There are different leadership styles, but one of the most common types is directive leadership, where the leader tells his subordinates exactly what to do and how to do it. Different ideas, projects and tasks are often initiated by a leader, but the responsibility of carrying out these tasks is then transferred to team members or other staff. It is also a leader’s responsibilities to specify standards, parameters and deadlines.
Directive leadership is often compared with autocratic style, which is necessary for victory and survival in the armed forces. In a corporate setting, directive leadership often excludes employees and other members of the organization from giving suggestions or feedback, which is why it is only applicable in certain situations. This type of leadership is only suitable when heading a group of staff members who not specialize on certain aspects of a business, or requires guidance to avoid problems or uncertainties.
Directive Leadership Approach
1. You take charge of everything.
Didn’t they say that if you want something done right you have to do it yourself? This phrase has never been truer under the circumstances. As a descriptive leader, you take full responsibility in determining the goals that your team must achieve and then provide the steps necessary to reach the planned results. Once you’ve established the steps involved in a particular task or project, people would rarely question your decision, especially because you would not allow it. Whether or not changes are necessary is entirely up to you.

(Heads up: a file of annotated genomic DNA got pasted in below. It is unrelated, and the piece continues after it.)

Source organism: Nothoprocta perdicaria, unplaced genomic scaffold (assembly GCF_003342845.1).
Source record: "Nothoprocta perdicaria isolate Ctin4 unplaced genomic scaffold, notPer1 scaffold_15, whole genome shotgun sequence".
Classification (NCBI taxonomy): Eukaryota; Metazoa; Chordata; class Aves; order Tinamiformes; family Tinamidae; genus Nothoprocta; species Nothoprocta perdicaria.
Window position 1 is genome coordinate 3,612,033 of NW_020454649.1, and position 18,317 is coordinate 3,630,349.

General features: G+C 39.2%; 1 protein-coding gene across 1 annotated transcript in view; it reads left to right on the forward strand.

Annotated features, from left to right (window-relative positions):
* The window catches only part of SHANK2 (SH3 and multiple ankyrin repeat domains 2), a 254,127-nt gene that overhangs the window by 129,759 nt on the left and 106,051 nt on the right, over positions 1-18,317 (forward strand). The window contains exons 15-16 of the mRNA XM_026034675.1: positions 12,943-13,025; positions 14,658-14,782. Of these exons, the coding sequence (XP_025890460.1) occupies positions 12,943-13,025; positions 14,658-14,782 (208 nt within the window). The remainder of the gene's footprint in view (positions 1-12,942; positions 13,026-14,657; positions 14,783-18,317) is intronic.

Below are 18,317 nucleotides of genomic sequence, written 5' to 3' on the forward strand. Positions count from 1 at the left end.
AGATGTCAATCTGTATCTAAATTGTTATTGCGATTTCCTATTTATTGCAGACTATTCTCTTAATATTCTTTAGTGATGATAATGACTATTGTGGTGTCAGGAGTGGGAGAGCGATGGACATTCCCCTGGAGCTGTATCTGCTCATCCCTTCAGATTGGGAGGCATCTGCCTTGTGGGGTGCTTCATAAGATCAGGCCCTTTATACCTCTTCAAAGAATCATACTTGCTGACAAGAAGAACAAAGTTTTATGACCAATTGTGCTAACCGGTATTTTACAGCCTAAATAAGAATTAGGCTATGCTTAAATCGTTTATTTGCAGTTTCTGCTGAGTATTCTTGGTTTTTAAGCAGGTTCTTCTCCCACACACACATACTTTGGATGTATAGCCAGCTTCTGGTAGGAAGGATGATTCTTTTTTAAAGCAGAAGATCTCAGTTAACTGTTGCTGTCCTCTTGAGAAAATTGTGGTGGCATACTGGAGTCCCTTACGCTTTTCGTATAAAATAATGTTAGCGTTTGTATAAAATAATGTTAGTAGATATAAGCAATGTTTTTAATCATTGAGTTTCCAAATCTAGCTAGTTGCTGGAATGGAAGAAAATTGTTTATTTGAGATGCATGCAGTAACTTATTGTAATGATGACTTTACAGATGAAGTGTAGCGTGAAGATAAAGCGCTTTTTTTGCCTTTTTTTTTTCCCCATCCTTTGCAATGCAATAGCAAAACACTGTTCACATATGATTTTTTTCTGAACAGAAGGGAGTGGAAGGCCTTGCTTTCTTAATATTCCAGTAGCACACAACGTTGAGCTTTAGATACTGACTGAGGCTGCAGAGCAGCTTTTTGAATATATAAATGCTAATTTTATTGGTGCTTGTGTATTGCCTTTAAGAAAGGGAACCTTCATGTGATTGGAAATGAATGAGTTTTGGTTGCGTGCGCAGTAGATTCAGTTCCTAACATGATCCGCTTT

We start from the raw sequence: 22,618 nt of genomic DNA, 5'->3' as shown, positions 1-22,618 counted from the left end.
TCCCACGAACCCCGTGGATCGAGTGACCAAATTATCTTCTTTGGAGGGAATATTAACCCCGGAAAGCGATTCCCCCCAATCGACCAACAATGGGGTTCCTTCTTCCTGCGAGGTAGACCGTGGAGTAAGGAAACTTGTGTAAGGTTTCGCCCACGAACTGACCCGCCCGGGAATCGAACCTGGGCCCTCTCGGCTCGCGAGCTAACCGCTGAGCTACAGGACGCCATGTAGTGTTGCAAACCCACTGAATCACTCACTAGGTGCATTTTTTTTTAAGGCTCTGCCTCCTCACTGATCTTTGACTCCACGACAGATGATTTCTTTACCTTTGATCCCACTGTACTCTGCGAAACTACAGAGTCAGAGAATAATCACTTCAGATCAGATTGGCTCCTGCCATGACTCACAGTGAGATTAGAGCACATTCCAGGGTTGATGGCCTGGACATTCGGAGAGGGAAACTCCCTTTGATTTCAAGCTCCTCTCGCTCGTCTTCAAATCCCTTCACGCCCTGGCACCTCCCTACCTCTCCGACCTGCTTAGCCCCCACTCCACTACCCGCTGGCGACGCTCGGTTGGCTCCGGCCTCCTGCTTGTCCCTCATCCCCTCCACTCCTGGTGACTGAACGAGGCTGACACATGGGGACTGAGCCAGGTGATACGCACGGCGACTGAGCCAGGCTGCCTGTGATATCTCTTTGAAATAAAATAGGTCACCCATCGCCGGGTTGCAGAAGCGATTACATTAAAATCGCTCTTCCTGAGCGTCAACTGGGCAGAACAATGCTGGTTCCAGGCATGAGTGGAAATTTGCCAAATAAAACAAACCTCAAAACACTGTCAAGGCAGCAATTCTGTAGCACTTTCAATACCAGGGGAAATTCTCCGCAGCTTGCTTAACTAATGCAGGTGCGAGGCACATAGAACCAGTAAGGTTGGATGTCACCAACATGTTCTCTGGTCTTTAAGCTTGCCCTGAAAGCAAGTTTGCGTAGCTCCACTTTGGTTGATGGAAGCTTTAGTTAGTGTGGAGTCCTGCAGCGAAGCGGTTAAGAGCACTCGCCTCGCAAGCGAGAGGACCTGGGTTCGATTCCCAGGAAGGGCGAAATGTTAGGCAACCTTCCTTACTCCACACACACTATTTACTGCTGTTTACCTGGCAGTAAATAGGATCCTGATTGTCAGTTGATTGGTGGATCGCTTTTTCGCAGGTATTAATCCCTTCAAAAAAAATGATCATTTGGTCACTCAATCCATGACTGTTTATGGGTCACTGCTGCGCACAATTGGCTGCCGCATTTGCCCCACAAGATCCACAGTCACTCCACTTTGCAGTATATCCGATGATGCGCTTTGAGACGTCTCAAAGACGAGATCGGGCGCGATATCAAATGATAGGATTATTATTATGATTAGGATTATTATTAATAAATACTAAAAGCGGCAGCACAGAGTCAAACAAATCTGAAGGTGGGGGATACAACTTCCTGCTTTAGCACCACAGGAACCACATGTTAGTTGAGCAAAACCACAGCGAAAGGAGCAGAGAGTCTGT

2. You assert your authority even from the start.
When tasked to lead a team, you don’t hesitate in stepping up and establishing your authority. You are a leader who will take charge without the need for a lot of convincing. Once your authority is established, you then go ahead in delegating tasks and holding team members’ accountable right from the start. So from the outset, your staff knows that you are the head of the team and they will do whatever you tell them to do.
3. You follow a proven set of standards.
Most of the strategies you use are those that have been proven to work before, or based on a written protocol. No creativity is required, and you don’t make an effort to develop new techniques that will provide the same results. Why fix what isn’t broken, right? What matters is that tasks will be completed and the intended outcome is achieved, regardless if the strategy used is old or even outdated.
4. You believe that members of your team need direction.
Whether you micromanage everything or not, you will not rest until you have provided specific instructions to team members, because it is your belief that they need direction. Without your strict supervision, the project would not be completed on time or according to your plan. So apart from providing instructions and supervising your team, you also make it a point to constantly follow up on whatever your subordinates are doing.
5. You consider subordinates as less motivated.